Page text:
Drinks News

Vermouth is having a moment

More and more adventurous local winemakers are embracing Vermouth's botanicals.
Rebecca Lines at Sydney's Banksi

Rebecca Lines at Sydney's Banksii

Ben Hansen

Marvellous stuff, wormwood. The fragrant, bitter-tasting, green-grey leaves of the Artemisia absinthium plant have been used for millennia to treat tummy ache and to stimulate appetite. And throughout history, one of the most popular methods of wormwood ingestion has been in vinous form: the ancient Greeks used to steep the herb in wine; the Germans, Italians and French refined the drink in the Middle Ages, giving it the name vermutwein (after wermuth, the German word for wormwood). Its modern descendant is infused with other botanicals as well as wormwood, and has enjoyed bursts of popularity, first during the cocktail era in the early 20th century and again right now.

Related: Ten top vermouths to try

“I love all that history,” says sommelier Rebecca Lines, who late last year opened Australia’s first vermouth bar and bistro, Banksii, with her husband, chef Hamish Ingham, at Sydney’s Barangaroo. “And I love that in traditional European vermouth-drinking countries like France and Italy and Spain, it’s crossed over into the food, too: people drink it as an apéritif, and they’ll also cook with it. It means both Hamish and I can play with all the different flavours – him in the kitchen, me behind the bar.”

Lines has assembled a collection of vermouths from around the world: as well as well-known labels such as France’s Noilly Prat (most famous as an essential Martini ingredient) and Italy’s Punt e Mes, there are Australian examples from Maidenii, Regal Rogue, Castagna and Causes & Cures (all of which we’ve reviewed) and an array of small-batch vermouths from Spain (including one from sherry house Lustau, barrel-aged for 10 years), California and England.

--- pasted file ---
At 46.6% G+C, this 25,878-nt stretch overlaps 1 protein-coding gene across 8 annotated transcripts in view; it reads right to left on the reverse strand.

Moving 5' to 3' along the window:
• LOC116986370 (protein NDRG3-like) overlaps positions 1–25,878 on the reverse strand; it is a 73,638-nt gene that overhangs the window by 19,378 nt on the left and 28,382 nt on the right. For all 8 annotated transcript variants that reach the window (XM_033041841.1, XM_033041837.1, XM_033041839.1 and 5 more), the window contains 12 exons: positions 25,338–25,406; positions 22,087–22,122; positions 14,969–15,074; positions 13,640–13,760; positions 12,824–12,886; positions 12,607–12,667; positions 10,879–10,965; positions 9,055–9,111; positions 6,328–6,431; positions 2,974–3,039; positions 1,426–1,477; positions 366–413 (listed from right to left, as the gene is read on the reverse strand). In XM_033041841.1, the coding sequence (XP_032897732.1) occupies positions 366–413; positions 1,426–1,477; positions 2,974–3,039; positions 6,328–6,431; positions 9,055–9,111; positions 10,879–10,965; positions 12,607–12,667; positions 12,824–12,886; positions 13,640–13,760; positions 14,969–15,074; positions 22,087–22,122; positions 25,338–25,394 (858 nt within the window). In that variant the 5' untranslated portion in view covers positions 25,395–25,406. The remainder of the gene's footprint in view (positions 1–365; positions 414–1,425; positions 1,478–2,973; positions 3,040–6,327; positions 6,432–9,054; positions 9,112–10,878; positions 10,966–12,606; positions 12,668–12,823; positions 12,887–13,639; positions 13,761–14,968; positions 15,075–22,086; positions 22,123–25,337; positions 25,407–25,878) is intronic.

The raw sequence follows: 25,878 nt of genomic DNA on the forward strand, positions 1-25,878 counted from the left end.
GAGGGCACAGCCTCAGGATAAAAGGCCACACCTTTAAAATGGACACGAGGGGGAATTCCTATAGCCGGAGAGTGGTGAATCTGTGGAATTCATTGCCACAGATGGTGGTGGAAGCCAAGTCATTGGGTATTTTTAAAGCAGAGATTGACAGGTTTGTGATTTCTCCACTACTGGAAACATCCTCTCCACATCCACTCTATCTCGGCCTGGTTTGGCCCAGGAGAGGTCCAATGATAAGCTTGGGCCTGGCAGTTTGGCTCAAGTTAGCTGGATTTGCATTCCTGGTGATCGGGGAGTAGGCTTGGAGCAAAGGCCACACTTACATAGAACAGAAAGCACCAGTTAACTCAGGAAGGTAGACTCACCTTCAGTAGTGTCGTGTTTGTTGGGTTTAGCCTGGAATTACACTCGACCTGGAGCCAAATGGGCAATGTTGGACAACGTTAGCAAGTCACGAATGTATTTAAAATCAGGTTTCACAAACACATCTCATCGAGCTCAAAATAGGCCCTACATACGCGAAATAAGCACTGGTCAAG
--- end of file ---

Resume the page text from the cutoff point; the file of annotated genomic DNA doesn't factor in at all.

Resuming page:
Banksii has a fully stocked bar and impressive wine list, too, but Lines has been pleasantly surprised by how many people have run with her theme and now drink vermouth when they visit, whiling away a lazy couple of hours working their way through the different styles.

“Sometimes I get people coming in who aren’t so sure about it,” says Lines. “They’ll tell me they remember trying vermouth when they were younger and thinking it wasn’t very nice. But that’s because it was probably a bottle that’d been sitting around on their parents’ drinks trolley for a couple of years and was horribly oxidised and stale – of course it wasn’t very nice. So then I pour them some of the rosé vermouth I have on tap that I blended up with the Maidenii guys – it’s light, fresh, not too bitter, a crisp daytime-drinking vermouth – and they try it and they’re hooked.”

Lines started her hospitality career working as a bartender, which is where she first discovered vermouth – as an ingredient in classic cocktails such as the Negroni and the Manhattan. But then the more she worked on the other side of the bar as a sommelier, the more she wondered why this sometimes deliciously complex and satisfying drink wasn’t appreciated on its own, like wine – as it is in Europe.

It’s no coincidence that winemakers are driving the resurgence of Australian vermouth: the creator is free to include whatever botanicals he or she chooses – which appeals to the playful, tinkering spirit of the thoughtful winemaker. As well as the labels mentioned already, other recent arrivals include the Margan sémillonbased off-dry vermouth from the Hunter Valley, and Ravensworth winemaker Bryan Martin’s Outlandish Claims range of “bitter tonics”. (More new labels are due for release this year, including an estate-grown vermouth from riesling producer Crawford River, which I’m very much looking forward to.)

“The idea was to make a drink that can be enjoyed just straight up or on ice,” says Martin. “The base wine is a grenache I made in 2014: light and pretty but lacking distinction. I macerated the bitters in it first – gentian, orris root and angelica. Then added mostly Aussie botanicals – quandong, Davidson plum, anise myrtle, wattleseed, pepperberry. This was matured for a bit over a year. I could have left it as is, but I wanted to add some freshness at bottling to give it a just-made cocktail feel. So I put the zest of blood oranges and flowers from the garden into a sugar syrup, macerated that for a couple of days, strained it and added it to the wine.”

The result is a tangy, bitter, multilayered experience best sipped neat, chilled, alongside a serve of Hamish Ingham’s rich chicken pâté and muntrie jam at Banksii.

“It’s a fun side project,” says Martin, a former chef. “It makes me feel like I’m on the pans again.”

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